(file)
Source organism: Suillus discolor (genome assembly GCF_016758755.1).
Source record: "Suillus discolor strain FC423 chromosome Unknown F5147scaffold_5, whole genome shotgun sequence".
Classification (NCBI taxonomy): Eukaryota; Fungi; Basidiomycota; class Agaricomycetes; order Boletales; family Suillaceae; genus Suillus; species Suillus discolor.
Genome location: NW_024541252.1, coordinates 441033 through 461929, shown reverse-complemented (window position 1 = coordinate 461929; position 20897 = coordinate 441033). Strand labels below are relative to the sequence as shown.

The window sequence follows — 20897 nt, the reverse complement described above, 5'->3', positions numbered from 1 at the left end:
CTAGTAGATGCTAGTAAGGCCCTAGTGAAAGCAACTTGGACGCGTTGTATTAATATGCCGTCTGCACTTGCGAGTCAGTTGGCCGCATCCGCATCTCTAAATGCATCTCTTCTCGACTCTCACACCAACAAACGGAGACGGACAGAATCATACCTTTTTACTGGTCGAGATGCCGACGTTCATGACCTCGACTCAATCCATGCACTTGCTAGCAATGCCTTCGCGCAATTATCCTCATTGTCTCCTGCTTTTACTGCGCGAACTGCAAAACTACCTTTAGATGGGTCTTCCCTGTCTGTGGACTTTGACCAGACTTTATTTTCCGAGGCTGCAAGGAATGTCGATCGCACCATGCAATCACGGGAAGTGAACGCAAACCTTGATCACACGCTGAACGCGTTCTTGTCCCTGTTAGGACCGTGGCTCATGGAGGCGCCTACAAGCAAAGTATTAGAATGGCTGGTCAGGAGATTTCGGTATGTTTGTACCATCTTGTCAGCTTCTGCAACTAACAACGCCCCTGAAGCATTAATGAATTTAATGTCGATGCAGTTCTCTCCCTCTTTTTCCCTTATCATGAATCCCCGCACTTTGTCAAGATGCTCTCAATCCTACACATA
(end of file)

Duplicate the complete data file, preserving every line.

Source organism: Suillus discolor (genome assembly GCF_016758755.1).
Source record: "Suillus discolor strain FC423 chromosome Unknown F5147scaffold_5, whole genome shotgun sequence".
Classification (NCBI taxonomy): Eukaryota; Fungi; Basidiomycota; class Agaricomycetes; order Boletales; family Suillaceae; genus Suillus; species Suillus discolor.
Genome location: NW_024541252.1, coordinates 441033 through 461929, shown reverse-complemented (window position 1 = coordinate 461929; position 20897 = coordinate 441033). Strand labels below are relative to the sequence as shown.

The window sequence follows — 20897 nt, the reverse complement described above, 5'->3', positions numbered from 1 at the left end:
CTAGTAGATGCTAGTAAGGCCCTAGTGAAAGCAACTTGGACGCGTTGTATTAATATGCCGTCTGCACTTGCGAGTCAGTTGGCCGCATCCGCATCTCTAAATGCATCTCTTCTCGACTCTCACACCAACAAACGGAGACGGACAGAATCATACCTTTTTACTGGTCGAGATGCCGACGTTCATGACCTCGACTCAATCCATGCACTTGCTAGCAATGCCTTCGCGCAATTATCCTCATTGTCTCCTGCTTTTACTGCGCGAACTGCAAAACTACCTTTAGATGGGTCTTCCCTGTCTGTGGACTTTGACCAGACTTTATTTTCCGAGGCTGCAAGGAATGTCGATCGCACCATGCAATCACGGGAAGTGAACGCAAACCTTGATCACACGCTGAACGCGTTCTTGTCCCTGTTAGGACCGTGGCTCATGGAGGCGCCTACAAGCAAAGTATTAGAATGGCTGGTCAGGAGATTTCGGTATGTTTGTACCATCTTGTCAGCTTCTGCAACTAACAACGCCCCTGAAGCATTAATGAATTTAATGTCGATGCAGTTCTCTCCCTCTTTTTCCCTTATCATGAATCCCCGCACTTTGTCAAGATGCTCTCAATCCTACACATA